The result "A combined QSAR model for pesticides to predict Acute Toxicity for Water Flea (Daphnia magna) - 38656" is given in the form of a fully predictive QSAR model built by means the combination of different individual QSAR models. The Daphnia hybrid model has been obtained with the ruled based approach (a non continuous function that merges different individual models). Inputs for this model were a Partial Least Squares and two Artificial Neural Networks individual models. The basic idea of the hybrid model, which merges different points of view and combines the capabilities of different algorithms, is that different models can be more or less powerful in one or another aspect, and that they can be improved by combining positive performances of individual models. The target of the combined model is to cover as much as possible the space of the chemicals it has to model, reducing the mistakes. These individual models were built using 220pesticides as training set whose toxicity values were obtained from the more trustworthy pesticide databases (see TIP corresponding to Data of pesticide toxicity, structures and chemical descriptors: Acute Toxicity for Water Flea (Daphnia magna) - 38663. This result is implemented as a part of a Java applet, also able to run as standalone version, whose only input is the molecular descriptors of the new pesticide to be predicted. The present result fulfils completely the quality checkpoints marked by OECD and offers a good alternative for supporting the progressive reduction of animal experimentation covering the lack of proper QSAR models for regulatory purposes in the pesticide risk assessment. Being one of the first successful approaches in this area, this model currently has an advantageous position to successfully start to be used by regulatory bodies. The combined QSAR model for Daphnia Magna is in line with the recent EU legislative initiative REACH on the possible use of QSAR models as an alternative animal experimentation. The main idea that underlies in the whole development of this model is creating a tool to be used (not only formally, but in practice) within the Pesticide Directive 91/414, thus a crucial point of the project involved a deep evaluation of criteria for its use. QSAR models, eventually evaluated for regulatory purposes, that have been developed so far use common QSAR criteria not specific for regulatory purposes. This places the present model in an advantageous position due to its correct timing to the legislation, and makes of it a desirable tool for all the agents involved in risk assessment. The major user category we have identified within the DEMETRA project is regulatory body. Non-governmental agencies are also major potential users of the models, for issues similar to those of regulators. Another important category is industry in the field of plan protection products. Another major category of users is academy and research institutes. The first steps in result dissemination has been already taken organizing an European workshop. Members of key institutions have been invited to this meeting covering most of the regulatory bodies and industries dealing with pesticides at European level. From the ethical point of view this result can help to reduce the suffering derived to the exposure of rainbow trouts to non tested compounds. The use of our free model is cheaper than performing animal experimentation and there is a social concern that can be fulfilled by our model. It helps to reduce the time in assessing the environmental risk of new pesticides/chemicals, the budget foreseen for experimentation and the material, energy and space necessary to perform the experimental assays. Additionally these animal assays need big infrastructures since it is necessary to store big tanks refilled with fresh water and with high amounts of energy for maintenance of oxygen and temperature. Since the QSAR model reduces the number of experimental tests this results in a significance reduction of the expenses. Additionally this model can help to boost the research in new pesticides. This model allows the evaluation of environmental risks in a prognostic way, therefore it is not necessary to perform the syntheses of the compound. This fact allows to the industries to deal with a higher amount of chemicals candidates to become a pesticide in the market. Also it might help to evaluate metabolites, allowing a more precise knowledge of the mechanistic features of the environmental risks.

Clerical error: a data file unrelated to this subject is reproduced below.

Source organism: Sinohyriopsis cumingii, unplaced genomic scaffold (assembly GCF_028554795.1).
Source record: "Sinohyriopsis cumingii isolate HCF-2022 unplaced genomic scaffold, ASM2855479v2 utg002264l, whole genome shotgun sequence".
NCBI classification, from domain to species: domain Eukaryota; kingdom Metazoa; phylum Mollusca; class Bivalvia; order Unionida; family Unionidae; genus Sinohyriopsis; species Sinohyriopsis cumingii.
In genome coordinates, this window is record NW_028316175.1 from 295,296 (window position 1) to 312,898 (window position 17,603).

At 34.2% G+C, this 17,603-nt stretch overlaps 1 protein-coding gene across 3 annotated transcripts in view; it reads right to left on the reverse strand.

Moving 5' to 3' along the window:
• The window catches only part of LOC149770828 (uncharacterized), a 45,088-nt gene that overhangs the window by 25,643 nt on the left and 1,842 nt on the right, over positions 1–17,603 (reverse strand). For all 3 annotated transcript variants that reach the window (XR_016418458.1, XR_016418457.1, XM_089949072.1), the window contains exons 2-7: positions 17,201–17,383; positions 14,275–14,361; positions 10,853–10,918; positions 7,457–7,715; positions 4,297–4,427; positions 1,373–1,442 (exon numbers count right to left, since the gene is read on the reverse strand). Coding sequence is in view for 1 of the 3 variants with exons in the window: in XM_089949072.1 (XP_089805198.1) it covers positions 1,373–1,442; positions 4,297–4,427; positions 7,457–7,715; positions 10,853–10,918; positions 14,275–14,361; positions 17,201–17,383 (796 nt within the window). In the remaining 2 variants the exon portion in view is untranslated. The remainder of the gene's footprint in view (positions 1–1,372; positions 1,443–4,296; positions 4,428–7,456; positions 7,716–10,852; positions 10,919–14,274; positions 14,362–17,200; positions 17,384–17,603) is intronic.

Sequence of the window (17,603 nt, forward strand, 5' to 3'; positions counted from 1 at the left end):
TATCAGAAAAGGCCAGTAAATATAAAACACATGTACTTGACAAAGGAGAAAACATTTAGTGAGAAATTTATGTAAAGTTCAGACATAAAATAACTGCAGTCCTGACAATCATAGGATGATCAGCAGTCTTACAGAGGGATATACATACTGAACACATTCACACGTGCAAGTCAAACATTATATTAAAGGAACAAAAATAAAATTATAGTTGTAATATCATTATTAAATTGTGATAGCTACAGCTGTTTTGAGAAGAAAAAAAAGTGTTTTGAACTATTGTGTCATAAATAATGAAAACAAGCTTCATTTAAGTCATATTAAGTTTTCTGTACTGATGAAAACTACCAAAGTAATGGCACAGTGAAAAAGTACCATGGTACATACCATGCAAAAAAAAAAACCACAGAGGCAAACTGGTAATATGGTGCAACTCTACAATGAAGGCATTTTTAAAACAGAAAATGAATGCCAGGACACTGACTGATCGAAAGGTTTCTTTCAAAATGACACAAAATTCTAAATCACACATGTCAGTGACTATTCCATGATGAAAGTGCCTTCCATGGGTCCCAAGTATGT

The result "Data of pesticide toxicity, structures and chemical descriptors: Acute Toxicity for Rainbow Trout (Oncorhynchus myskiss) 38662" is composed by the complete series of compounds used to build the result named “A combined QSAR model for pesticides to predict Acute Toxicity for Rainbow Trout (Oncorhynchus myskiss) - 38655”. Within this result a complete description of the compounds is given. The description provided can be divided into three levels: chemical, revised structures of the pesticides; mathematical, represented by the molecular descriptors which are the projection of the chemical space into a mathematical space; toxicological, we present a highly accurate set of toxicity values related to the compounds described. We supply this result for the whole set of 229 pesticides selected to build the result 38655- in the more common format for store such a kind of information. The available files are one of single text with sdf extension, providing both chemical and toxicological information, and one excel file containing several worksheets for the mathematical representation. The most suitable sources of toxicological data to be collected in this project were the EPA-OPP, SEEM and BBA databases. In practice we used U.S. EPA-OPP data. During the project OECD published criteria for the validation of QSAR; one of these criteria states that components of the model have to be given, which includes the toxicity data. A first essential characteristic regards the number of chemical with toxicity data available. Among the available databases the EPA-OPP was the one with more data and was selected as primarily source for the data. Additionally several sources of ecotoxicological data have been identified and taken into account to produce the datasets. Only high quality data have been used and compared between databases, as a further check. We defined a procedure to identify a single toxicity value in a reproducible way when multiple values were available. We adopted a conservative approach using the lowest value since this choice is typically preferred in the E.U. We conclude that the selected values are reliable, with low internal variability as we eliminated compounds with a toxicity range exceeding a factor of four. We have identified as potential users for this result the very owners of the databases employed within this project. Indeed this result can be employed as an external audit of the results, allowing them to provide more accurate information. Besides, the data has been collected and stored in a systematic way that might be useful for regulatory bodies and industries, granting them a fast and easy source of data related with rainbow trout toxicity for pesticides. A third kind of potential users are academic researches working in modelling. For such a kind of research a reliable source of data is of the outmost importance, this result grants an outstanding set of data useful for assessing the validity on brand new approaches, allowing the calibration of material and methodologies for researchers not only working in pesticides toxicity. Since the data must be public available this result is an obvious benefit for the social welfare. The dissemination of this result is oriented in two directions. We have presented the result during the European workshop. The attendants of this workshop are placed in key institutions related with pesticides development. We have sent this result to different challenges in QSAR modelling and therefore it has started to be used by other researchers, allowing the public the download of this result in the DEMETRA web site. As we have mentioned there are available several databases, which contains similar information. But the data is not always comparable, rationally structured or exact. A thorough revision of the data with a strict filtering was necessary in order to assure the goodness of the data to be employed. Precisely a big deal of the work performed within DEMETRA project has been directed to collect and verify the integrity of the data, providing to third parties a reliable source of information rationally structured. This result cannot give a material benefit in economical terms, but it is a useful hint for those organizations involved in the pesticide development. This result provides a reliable source of data that can be used in several ways. It is a ready-to-use source of data, for evaluation of the state of the art about pesticide environmental toxicity for Rainbow trout. There are other applications like the development of new QSAR models useful to complement the models presented as results 38655, 38656, 38657, 38658 and 38659. It is as well a source of reliable data ready to be employed within the developing of new QSAR approaches.